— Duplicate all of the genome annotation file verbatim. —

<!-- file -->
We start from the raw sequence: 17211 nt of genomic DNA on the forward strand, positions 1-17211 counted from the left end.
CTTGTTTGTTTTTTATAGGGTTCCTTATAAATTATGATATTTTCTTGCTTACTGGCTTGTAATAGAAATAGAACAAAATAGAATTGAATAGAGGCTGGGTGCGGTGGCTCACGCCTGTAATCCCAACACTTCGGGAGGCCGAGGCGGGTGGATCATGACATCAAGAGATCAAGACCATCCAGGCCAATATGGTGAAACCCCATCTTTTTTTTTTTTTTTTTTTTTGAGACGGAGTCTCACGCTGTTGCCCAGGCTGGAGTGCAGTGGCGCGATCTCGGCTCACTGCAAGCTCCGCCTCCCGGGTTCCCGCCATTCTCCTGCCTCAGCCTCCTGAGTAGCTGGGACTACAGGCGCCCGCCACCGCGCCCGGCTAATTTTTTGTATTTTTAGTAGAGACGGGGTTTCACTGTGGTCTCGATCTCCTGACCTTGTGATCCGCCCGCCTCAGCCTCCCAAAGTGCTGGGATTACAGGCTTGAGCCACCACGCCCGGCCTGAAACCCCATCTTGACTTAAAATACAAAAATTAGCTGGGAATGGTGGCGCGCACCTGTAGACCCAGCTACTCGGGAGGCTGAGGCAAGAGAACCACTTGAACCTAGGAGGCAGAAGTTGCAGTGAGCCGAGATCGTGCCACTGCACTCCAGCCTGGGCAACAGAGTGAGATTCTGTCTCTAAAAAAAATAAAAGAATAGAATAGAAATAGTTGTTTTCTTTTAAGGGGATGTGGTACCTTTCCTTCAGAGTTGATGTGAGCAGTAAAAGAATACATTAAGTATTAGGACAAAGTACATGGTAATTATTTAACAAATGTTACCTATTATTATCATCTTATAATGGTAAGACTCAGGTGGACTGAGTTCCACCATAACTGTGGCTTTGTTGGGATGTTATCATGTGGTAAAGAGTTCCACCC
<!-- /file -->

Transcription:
We start from the raw sequence: 17211 nt of genomic DNA on the forward strand, positions 1-17211 counted from the left end.
CTTGTTTGTTTTTTATAGGGTTCCTTATAAATTATGATATTTTCTTGCTTACTGGCTTGTAATAGAAATAGAACAAAATAGAATTGAATAGAGGCTGGGTGCGGTGGCTCACGCCTGTAATCCCAACACTTCGGGAGGCCGAGGCGGGTGGATCATGACATCAAGAGATCAAGACCATCCAGGCCAATATGGTGAAACCCCATCTTTTTTTTTTTTTTTTTTTTTGAGACGGAGTCTCACGCTGTTGCCCAGGCTGGAGTGCAGTGGCGCGATCTCGGCTCACTGCAAGCTCCGCCTCCCGGGTTCCCGCCATTCTCCTGCCTCAGCCTCCTGAGTAGCTGGGACTACAGGCGCCCGCCACCGCGCCCGGCTAATTTTTTGTATTTTTAGTAGAGACGGGGTTTCACTGTGGTCTCGATCTCCTGACCTTGTGATCCGCCCGCCTCAGCCTCCCAAAGTGCTGGGATTACAGGCTTGAGCCACCACGCCCGGCCTGAAACCCCATCTTGACTTAAAATACAAAAATTAGCTGGGAATGGTGGCGCGCACCTGTAGACCCAGCTACTCGGGAGGCTGAGGCAAGAGAACCACTTGAACCTAGGAGGCAGAAGTTGCAGTGAGCCGAGATCGTGCCACTGCACTCCAGCCTGGGCAACAGAGTGAGATTCTGTCTCTAAAAAAAATAAAAGAATAGAATAGAAATAGTTGTTTTCTTTTAAGGGGATGTGGTACCTTTCCTTCAGAGTTGATGTGAGCAGTAAAAGAATACATTAAGTATTAGGACAAAGTACATGGTAATTATTTAACAAATGTTACCTATTATTATCATCTTATAATGGTAAGACTCAGGTGGACTGAGTTCCACCATAACTGTGGCTTTGTTGGGATGTTATCATGTGGTAAAGAGTTCCACCC